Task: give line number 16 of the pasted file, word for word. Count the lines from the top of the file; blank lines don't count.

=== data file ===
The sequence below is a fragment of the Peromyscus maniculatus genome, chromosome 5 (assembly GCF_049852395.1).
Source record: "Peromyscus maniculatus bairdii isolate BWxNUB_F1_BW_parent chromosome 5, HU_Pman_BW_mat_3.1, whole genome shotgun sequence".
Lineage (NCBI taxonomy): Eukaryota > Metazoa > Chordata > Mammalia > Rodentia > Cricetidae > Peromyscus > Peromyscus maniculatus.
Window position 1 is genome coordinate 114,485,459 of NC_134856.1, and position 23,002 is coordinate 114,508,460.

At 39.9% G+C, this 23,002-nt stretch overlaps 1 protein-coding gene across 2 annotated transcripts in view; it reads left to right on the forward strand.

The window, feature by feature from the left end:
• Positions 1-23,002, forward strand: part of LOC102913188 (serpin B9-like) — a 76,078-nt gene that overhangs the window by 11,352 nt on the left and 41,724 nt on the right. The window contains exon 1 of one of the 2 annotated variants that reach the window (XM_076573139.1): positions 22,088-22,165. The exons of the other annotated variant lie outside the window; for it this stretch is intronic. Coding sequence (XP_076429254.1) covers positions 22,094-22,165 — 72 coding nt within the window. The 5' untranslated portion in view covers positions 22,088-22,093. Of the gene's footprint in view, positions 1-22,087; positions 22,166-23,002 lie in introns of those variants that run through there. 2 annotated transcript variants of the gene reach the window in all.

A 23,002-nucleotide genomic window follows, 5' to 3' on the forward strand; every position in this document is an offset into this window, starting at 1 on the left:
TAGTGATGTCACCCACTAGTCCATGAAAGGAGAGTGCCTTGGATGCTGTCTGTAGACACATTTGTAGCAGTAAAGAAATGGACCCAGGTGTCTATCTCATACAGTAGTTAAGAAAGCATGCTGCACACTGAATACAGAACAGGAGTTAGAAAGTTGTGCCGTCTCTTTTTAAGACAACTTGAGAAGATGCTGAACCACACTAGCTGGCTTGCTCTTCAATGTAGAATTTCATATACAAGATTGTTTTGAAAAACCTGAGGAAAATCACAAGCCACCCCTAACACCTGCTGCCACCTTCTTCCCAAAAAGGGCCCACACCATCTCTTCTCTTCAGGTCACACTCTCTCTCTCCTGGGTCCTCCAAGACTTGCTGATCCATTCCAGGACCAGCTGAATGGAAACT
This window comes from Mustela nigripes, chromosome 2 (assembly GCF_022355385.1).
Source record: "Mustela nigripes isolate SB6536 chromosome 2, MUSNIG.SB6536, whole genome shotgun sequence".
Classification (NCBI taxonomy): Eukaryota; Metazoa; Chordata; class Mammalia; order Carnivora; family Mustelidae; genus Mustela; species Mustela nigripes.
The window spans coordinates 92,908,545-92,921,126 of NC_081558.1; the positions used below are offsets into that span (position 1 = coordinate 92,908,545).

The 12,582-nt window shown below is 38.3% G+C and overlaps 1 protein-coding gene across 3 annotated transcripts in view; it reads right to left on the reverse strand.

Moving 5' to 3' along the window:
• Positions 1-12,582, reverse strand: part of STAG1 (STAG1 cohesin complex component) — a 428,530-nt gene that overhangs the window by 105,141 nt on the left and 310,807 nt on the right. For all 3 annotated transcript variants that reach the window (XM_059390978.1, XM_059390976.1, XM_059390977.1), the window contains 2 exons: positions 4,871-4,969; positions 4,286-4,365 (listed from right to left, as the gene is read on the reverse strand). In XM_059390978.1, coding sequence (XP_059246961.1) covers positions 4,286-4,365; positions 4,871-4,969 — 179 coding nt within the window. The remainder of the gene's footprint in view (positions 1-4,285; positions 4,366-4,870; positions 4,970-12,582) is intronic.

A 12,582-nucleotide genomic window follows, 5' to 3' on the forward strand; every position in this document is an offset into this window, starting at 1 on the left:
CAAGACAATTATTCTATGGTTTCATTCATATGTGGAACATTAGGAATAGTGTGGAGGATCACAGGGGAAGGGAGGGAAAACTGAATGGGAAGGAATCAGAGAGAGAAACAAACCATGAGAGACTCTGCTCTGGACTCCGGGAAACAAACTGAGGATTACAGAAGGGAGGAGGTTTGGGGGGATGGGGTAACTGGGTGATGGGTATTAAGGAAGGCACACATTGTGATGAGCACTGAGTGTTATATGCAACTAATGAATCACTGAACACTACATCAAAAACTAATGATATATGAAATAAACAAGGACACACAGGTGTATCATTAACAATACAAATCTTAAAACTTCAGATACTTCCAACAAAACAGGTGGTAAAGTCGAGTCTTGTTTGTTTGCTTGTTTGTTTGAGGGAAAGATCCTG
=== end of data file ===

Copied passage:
• Positions 1-12,582, reverse strand: part of STAG1 (STAG1 cohesin complex component) — a 428,530-nt gene that overhangs the window by 105,141 nt on the left and 310,807 nt on the right. For all 3 annotated transcript variants that reach the window (XM_059390978.1, XM_059390976.1, XM_059390977.1), the window contains 2 exons: positions 4,871-4,969; positions 4,286-4,365 (listed from right to left, as the gene is read on the reverse strand). In XM_059390978.1, coding sequence (XP_059246961.1) covers positions 4,286-4,365; positions 4,871-4,969 — 179 coding nt within the window. The remainder of the gene's footprint in view (positions 1-4,285; positions 4,366-4,870; positions 4,970-12,582) is intronic.